ARIN, the American Registry for Internet Numbers, is closing in on their Z day. Soon only AfriNIC will have IPv4 address blocks available for their customers, and even AfriNIC will run out of IPv4 addresses sometime in the year 2019.
Microsoft continues their sneaky trend by camouflaging Windows 10 related updates as “Update for Windows 7 for x64-based Systems”. I would avoid installing these six (five actually) updates, identified by their KB numbers:
KB2952664, Compatibility update for upgrading Windows 7
KB3022345, Update for customer experience and diagnostic telemetry (superseded by KB3068708, see below)
KB3035583, Update installs Get Windows 10 app in Windows 8.1 and Windows 7 SP1
KB3068708, Update for customer experience and diagnostic telemetry
KB3075249, Update that adds telemetry points to consent.exe in Windows 8.1 and Windows 7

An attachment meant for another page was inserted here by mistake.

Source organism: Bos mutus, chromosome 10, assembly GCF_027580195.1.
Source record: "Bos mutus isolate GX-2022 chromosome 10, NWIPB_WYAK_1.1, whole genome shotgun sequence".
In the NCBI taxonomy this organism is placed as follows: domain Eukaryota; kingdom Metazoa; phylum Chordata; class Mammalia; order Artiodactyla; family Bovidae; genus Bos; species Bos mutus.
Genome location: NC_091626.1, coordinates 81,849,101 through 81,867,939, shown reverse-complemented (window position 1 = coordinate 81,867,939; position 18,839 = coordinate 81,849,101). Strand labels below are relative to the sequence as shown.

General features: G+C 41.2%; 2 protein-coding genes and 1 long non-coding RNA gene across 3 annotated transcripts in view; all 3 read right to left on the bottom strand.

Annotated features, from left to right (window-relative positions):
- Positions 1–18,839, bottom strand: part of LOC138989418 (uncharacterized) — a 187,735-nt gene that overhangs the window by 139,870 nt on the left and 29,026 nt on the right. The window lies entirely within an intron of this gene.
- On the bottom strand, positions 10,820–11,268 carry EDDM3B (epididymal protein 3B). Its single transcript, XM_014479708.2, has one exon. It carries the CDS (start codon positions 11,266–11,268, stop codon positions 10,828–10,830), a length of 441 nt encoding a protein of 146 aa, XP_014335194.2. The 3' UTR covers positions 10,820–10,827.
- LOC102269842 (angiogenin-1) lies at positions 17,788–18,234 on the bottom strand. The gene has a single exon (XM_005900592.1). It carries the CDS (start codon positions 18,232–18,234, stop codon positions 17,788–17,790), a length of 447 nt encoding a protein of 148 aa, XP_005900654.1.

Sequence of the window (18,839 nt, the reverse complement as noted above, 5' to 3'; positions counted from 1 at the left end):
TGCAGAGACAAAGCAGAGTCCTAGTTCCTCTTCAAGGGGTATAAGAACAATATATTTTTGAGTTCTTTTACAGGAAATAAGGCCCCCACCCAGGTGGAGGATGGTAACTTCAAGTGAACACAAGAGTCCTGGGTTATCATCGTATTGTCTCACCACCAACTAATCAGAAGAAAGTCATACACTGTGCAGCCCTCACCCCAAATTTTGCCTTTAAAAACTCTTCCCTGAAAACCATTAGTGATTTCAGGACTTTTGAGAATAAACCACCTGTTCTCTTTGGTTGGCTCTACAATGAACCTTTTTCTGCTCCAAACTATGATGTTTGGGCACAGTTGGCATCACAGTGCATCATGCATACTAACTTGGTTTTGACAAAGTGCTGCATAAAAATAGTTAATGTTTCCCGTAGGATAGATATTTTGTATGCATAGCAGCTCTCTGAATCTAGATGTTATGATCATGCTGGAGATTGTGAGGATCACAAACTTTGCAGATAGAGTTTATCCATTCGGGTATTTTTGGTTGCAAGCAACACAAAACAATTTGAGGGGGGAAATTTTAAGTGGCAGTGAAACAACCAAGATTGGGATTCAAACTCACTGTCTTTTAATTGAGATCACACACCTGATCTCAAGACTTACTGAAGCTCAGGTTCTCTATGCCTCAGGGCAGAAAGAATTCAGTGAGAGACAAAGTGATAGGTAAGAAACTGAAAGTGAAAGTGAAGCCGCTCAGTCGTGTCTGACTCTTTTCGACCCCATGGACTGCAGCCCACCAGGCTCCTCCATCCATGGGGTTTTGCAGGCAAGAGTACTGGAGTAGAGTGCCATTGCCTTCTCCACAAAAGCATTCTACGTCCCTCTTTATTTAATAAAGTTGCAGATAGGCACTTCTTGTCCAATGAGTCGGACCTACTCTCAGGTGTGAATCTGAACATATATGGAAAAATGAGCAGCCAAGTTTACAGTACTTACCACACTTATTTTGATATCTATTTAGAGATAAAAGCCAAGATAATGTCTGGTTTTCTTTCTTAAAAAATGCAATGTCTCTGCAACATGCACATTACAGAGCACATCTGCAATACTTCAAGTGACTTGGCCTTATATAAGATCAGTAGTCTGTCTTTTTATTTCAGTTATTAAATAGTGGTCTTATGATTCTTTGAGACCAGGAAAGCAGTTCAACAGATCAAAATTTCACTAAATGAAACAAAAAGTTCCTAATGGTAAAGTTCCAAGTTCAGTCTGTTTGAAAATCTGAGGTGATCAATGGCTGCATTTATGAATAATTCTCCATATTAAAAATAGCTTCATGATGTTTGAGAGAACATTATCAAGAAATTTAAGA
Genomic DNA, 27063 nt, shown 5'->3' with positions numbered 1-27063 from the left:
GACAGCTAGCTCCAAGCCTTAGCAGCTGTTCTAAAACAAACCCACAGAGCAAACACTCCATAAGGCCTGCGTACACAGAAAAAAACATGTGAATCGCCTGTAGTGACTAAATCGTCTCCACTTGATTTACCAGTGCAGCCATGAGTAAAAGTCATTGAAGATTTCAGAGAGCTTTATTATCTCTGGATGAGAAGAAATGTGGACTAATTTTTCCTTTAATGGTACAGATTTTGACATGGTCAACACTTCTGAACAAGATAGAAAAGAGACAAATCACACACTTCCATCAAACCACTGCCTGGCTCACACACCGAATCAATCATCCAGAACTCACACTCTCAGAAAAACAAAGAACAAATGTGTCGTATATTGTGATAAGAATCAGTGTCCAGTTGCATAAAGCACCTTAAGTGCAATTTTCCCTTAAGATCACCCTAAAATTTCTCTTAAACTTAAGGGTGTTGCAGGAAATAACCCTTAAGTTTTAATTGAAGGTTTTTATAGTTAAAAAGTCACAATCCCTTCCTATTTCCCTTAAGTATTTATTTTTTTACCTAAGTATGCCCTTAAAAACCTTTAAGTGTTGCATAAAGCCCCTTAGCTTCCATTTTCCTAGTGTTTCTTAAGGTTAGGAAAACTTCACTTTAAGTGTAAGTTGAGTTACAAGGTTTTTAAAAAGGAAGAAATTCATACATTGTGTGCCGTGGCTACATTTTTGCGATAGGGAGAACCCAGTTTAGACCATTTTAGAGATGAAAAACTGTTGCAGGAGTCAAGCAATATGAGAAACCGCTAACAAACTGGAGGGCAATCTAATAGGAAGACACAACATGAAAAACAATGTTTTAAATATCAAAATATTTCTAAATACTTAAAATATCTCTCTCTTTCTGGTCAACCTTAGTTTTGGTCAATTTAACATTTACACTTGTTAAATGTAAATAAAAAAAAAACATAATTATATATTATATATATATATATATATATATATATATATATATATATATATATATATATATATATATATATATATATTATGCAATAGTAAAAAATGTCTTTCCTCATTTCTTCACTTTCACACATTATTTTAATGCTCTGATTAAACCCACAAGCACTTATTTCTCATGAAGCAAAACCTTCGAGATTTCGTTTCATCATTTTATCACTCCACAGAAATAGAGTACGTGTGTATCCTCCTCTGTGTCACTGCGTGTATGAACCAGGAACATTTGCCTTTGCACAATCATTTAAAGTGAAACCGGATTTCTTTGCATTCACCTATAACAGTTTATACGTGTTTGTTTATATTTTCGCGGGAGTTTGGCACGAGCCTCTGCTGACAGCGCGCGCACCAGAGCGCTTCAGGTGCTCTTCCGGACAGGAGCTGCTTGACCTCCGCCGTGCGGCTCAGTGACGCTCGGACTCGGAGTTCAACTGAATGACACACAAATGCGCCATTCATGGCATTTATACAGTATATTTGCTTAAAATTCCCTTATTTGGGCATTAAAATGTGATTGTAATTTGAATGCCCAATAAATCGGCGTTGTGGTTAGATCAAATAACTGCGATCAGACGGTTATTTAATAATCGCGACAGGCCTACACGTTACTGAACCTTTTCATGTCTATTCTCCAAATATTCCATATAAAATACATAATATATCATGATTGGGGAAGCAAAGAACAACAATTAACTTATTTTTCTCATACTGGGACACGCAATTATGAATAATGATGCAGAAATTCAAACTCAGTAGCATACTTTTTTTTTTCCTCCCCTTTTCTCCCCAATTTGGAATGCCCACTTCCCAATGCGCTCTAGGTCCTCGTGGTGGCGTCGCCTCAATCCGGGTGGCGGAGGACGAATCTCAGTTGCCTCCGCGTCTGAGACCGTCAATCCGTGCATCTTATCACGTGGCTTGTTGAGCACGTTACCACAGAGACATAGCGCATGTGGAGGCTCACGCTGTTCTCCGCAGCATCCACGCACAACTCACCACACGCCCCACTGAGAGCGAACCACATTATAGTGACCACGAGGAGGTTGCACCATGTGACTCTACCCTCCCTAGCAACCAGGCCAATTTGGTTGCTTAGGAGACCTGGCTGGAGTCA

KB3080149, Update for customer experience and diagnostic telemetry
I declined KB2952664 in our WSUS instance. This update phones home and reports whatever you have installed. I see no reason to be spied upon. Not to mention that this update is not a oneshot update, it creates a couple of scheduled tasks that run regularly. This one is related to KB3035583, and both should be avoided unless you want to take the plunge into Windows 10.
I got my copy of “Programming — Principles and Practice Using C++”, second edition, today. My copy is of the third printing, dated June 2015, so it’s a pretty recent printing.
I’m not teaching programming nor C++ at my school, although I used to. My job is simply to be the school’s system administrator, but the odd guest lecture and other lecture invitations has popped up from time to time over the past 16 years. I’ve known C++ since 1994, and the language and its libraries has changed at lot over the years. Maybe Prof. Dr. Stroustrup’s teaching style will have an impact on my own teaching style. Continue reading Programming — Principles and Practice Using C++, 2nd edition→